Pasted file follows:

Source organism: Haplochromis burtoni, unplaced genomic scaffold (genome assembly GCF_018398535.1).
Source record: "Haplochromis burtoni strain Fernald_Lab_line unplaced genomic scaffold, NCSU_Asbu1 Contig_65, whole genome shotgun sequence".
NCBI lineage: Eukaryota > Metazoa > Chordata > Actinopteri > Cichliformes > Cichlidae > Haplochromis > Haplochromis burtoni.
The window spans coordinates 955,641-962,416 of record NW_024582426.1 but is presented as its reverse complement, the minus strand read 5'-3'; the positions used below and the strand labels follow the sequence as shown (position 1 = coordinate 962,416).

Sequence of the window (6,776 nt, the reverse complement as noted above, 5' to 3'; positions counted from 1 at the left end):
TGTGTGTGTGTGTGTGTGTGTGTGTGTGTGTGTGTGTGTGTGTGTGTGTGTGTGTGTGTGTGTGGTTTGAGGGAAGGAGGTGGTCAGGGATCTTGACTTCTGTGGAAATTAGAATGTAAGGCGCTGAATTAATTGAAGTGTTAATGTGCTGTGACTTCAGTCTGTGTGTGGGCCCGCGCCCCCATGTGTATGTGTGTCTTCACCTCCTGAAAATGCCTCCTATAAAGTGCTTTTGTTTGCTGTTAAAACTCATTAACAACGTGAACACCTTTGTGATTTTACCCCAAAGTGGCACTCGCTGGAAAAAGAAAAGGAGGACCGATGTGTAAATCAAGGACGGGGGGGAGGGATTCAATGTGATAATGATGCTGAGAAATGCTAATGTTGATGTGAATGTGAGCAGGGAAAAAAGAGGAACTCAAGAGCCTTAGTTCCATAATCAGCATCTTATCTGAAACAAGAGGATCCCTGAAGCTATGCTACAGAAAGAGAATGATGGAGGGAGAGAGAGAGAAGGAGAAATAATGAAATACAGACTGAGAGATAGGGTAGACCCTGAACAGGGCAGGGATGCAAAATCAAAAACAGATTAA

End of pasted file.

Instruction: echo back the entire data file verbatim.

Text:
Source organism: Haplochromis burtoni, unplaced genomic scaffold (genome assembly GCF_018398535.1).
Source record: "Haplochromis burtoni strain Fernald_Lab_line unplaced genomic scaffold, NCSU_Asbu1 Contig_65, whole genome shotgun sequence".
NCBI lineage: Eukaryota > Metazoa > Chordata > Actinopteri > Cichliformes > Cichlidae > Haplochromis > Haplochromis burtoni.
The window spans coordinates 955,641-962,416 of record NW_024582426.1 but is presented as its reverse complement, the minus strand read 5'-3'; the positions used below and the strand labels follow the sequence as shown (position 1 = coordinate 962,416).

Sequence of the window (6,776 nt, the reverse complement as noted above, 5' to 3'; positions counted from 1 at the left end):
TGTGTGTGTGTGTGTGTGTGTGTGTGTGTGTGTGTGTGTGTGTGTGTGTGTGTGTGTGTGTGTGGTTTGAGGGAAGGAGGTGGTCAGGGATCTTGACTTCTGTGGAAATTAGAATGTAAGGCGCTGAATTAATTGAAGTGTTAATGTGCTGTGACTTCAGTCTGTGTGTGGGCCCGCGCCCCCATGTGTATGTGTGTCTTCACCTCCTGAAAATGCCTCCTATAAAGTGCTTTTGTTTGCTGTTAAAACTCATTAACAACGTGAACACCTTTGTGATTTTACCCCAAAGTGGCACTCGCTGGAAAAAGAAAAGGAGGACCGATGTGTAAATCAAGGACGGGGGGGAGGGATTCAATGTGATAATGATGCTGAGAAATGCTAATGTTGATGTGAATGTGAGCAGGGAAAAAAGAGGAACTCAAGAGCCTTAGTTCCATAATCAGCATCTTATCTGAAACAAGAGGATCCCTGAAGCTATGCTACAGAAAGAGAATGATGGAGGGAGAGAGAGAGAAGGAGAAATAATGAAATACAGACTGAGAGATAGGGTAGACCCTGAACAGGGCAGGGATGCAAAATCAAAAACAGATTAA